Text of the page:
How Purdue Pharma and the Sackler Family Perpetrated the Opioid Crisis
To understand Purdue Pharma and the Sackler family's impact on the opioid crisis, you have to look back to the beginning.
In a federal courtroom in Boston, former pharmaceutical CEO Michael Babich, 42, pleaded guilty on Wednesday to conspiracy and mail fraud. Babich could serve up to 25 years in prison for bribing doctors to prescribe opioids to cancer patients in a nationwide kickback scheme that allegedly defrauded insurance companies and illegally reimbursed doctors for writing certain prescriptions. However, Babich is expected to receive some leniency with prosecutors after making a deal to cooperate and could testify at trial for Insys Therapeutics Inc. founder and billionaire, John Kapoor.
The bribes and kickbacks took multiple forms.
In August of 2018, Insys agreed to pay a $150 million settlement after a battle with the U.S. Justice Department. Federal investigators accused the company of providing kickbacks veiled as “speaking engagement fees” to doctors and allegedly paid the salaries of office staff for “certain targeted practitioners.” Insys allegedly defrauded insurance companies when insurers paid for prescriptions that came as a result of bribes and kickbacks.
Former sales representative and whistleblower, Patty Nixon, reported the company was bribing doctors to prescribe highly-addictive opioids to patients who didn’t need it. After missing work due to her guilt, Nixon said she was fired.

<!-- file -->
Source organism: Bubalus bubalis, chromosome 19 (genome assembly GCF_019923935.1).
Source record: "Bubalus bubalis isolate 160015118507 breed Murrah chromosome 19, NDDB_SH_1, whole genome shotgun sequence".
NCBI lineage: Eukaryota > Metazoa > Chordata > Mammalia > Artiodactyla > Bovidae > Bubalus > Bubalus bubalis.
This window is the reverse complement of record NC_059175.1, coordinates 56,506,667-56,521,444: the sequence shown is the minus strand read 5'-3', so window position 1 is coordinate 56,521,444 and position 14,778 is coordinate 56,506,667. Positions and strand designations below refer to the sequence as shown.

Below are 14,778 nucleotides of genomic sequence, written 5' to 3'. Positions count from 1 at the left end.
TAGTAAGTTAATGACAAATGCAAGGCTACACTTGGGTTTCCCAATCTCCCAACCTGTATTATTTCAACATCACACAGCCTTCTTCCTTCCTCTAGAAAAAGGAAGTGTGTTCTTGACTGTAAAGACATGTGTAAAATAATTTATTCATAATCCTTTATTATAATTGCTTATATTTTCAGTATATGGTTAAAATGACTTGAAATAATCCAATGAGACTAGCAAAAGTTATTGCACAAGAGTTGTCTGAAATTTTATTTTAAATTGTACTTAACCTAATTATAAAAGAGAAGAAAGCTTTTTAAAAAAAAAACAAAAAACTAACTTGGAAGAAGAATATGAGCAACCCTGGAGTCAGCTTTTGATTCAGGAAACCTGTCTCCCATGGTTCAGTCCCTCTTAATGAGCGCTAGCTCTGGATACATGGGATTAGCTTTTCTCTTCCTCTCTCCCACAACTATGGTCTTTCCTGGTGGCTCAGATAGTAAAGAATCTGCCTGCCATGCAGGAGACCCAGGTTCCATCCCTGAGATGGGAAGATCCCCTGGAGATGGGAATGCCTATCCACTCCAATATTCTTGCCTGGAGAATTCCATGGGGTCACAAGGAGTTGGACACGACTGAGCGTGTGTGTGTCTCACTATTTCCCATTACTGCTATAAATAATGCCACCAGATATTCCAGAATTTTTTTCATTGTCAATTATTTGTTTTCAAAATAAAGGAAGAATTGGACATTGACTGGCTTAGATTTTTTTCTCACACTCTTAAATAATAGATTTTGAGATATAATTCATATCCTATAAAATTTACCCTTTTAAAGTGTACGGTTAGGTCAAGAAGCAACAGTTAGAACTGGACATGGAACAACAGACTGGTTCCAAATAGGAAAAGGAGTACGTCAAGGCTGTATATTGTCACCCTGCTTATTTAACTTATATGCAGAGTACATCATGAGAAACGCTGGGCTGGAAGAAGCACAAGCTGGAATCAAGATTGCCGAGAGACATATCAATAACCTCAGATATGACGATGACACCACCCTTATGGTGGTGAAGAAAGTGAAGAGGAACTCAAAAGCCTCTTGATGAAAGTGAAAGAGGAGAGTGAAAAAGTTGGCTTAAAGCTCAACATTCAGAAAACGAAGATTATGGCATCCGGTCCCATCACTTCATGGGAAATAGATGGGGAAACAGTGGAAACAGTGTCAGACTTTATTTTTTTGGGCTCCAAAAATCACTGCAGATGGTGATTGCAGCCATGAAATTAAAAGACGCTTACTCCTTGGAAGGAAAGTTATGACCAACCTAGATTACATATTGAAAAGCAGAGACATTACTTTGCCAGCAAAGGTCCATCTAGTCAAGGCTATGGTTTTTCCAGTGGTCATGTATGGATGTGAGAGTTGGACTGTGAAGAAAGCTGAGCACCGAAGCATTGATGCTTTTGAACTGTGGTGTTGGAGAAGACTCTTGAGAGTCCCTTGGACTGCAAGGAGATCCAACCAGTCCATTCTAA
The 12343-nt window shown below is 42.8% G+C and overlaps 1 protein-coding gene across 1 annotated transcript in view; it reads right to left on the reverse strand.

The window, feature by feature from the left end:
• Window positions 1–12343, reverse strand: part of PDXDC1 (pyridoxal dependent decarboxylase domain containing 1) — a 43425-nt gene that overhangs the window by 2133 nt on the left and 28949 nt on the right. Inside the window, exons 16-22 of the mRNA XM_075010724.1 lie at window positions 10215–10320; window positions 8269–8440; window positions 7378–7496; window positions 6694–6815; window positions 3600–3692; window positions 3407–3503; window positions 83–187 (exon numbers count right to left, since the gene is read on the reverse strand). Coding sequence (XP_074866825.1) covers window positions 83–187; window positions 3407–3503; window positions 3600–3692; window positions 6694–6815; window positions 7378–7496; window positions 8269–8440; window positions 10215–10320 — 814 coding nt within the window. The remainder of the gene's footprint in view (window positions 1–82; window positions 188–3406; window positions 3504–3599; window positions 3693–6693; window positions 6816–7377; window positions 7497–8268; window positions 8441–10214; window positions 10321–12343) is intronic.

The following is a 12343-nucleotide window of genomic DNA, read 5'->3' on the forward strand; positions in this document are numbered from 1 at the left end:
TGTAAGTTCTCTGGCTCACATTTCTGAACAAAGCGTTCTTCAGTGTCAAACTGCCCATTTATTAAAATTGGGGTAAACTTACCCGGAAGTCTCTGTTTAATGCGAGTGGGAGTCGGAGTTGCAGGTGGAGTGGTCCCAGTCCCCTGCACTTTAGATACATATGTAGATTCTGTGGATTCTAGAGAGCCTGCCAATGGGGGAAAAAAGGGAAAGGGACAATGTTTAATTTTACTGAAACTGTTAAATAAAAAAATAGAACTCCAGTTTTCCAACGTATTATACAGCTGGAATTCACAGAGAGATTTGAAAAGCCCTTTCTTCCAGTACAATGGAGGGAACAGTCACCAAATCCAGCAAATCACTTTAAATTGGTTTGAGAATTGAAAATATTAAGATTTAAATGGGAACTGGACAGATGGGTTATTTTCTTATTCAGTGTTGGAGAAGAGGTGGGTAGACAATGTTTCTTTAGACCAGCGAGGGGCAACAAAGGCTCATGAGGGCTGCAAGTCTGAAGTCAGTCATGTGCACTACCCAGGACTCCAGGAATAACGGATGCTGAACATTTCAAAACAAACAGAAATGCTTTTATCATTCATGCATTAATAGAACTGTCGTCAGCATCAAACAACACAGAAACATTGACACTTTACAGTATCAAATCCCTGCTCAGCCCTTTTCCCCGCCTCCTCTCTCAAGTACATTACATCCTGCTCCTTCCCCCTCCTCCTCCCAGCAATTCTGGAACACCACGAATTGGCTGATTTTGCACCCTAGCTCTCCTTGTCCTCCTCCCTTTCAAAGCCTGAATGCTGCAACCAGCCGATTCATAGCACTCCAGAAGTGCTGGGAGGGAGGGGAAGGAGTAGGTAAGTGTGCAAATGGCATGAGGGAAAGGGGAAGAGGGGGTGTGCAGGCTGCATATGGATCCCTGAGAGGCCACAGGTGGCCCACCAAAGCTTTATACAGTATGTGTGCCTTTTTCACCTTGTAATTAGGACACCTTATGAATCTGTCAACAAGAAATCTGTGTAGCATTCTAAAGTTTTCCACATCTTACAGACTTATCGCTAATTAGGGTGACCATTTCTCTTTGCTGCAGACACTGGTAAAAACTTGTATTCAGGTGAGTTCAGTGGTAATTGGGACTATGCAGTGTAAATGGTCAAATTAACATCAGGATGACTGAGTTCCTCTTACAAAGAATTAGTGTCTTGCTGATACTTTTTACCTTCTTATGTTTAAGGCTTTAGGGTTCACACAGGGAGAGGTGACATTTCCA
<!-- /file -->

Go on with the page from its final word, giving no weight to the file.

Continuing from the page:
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Prosecutors in Babich’s trial argue that under the direction of Kapoor from 2012 to 2015, Babich conspired to pay doctors for writing Subsys prescriptions specifically.
Subsys is a sublingual (or under-the-tongue) pain relief spray containing fentanyl and intended for cancer patients. Fentanyl is an analog of prescription opioids like morphine, only 100 times stronger. The deadly opioid became infamous for causing a spike in overdose deaths due to its extreme potency. Fentanyl seizures by law enforcement increased sevenfold from 2012 to 2014. In 2017, 47,600 overdose deaths involved opioids.
So far, Babich is the highest-ranking executive from the Arizona-based pharmaceutical company to plead guilty. Previously in November, vice president of sales, Alec Burlakoff, pleaded guilty and agreed to testify in order to receive sentencing leniency. In addition to Burlakoff, Babich’s wife and former Insys sales representative, Natalie Babich pleaded guilty in 2017 to conspiracy. She also testified in December at the trial of former New Hampshire physician’s assistant, Christopher Clough, that he had taken kickbacks from her company. Clough was convicted by a federal jury on December 18.
In a few short weeks, five of Insys’ former executives (including erstwhile chairman, Kapoor) will go to trial for the same allegations. After Babich’s hearing on January 9, Kapoor’s lawyer, Beth Wilkinson, had no comment.
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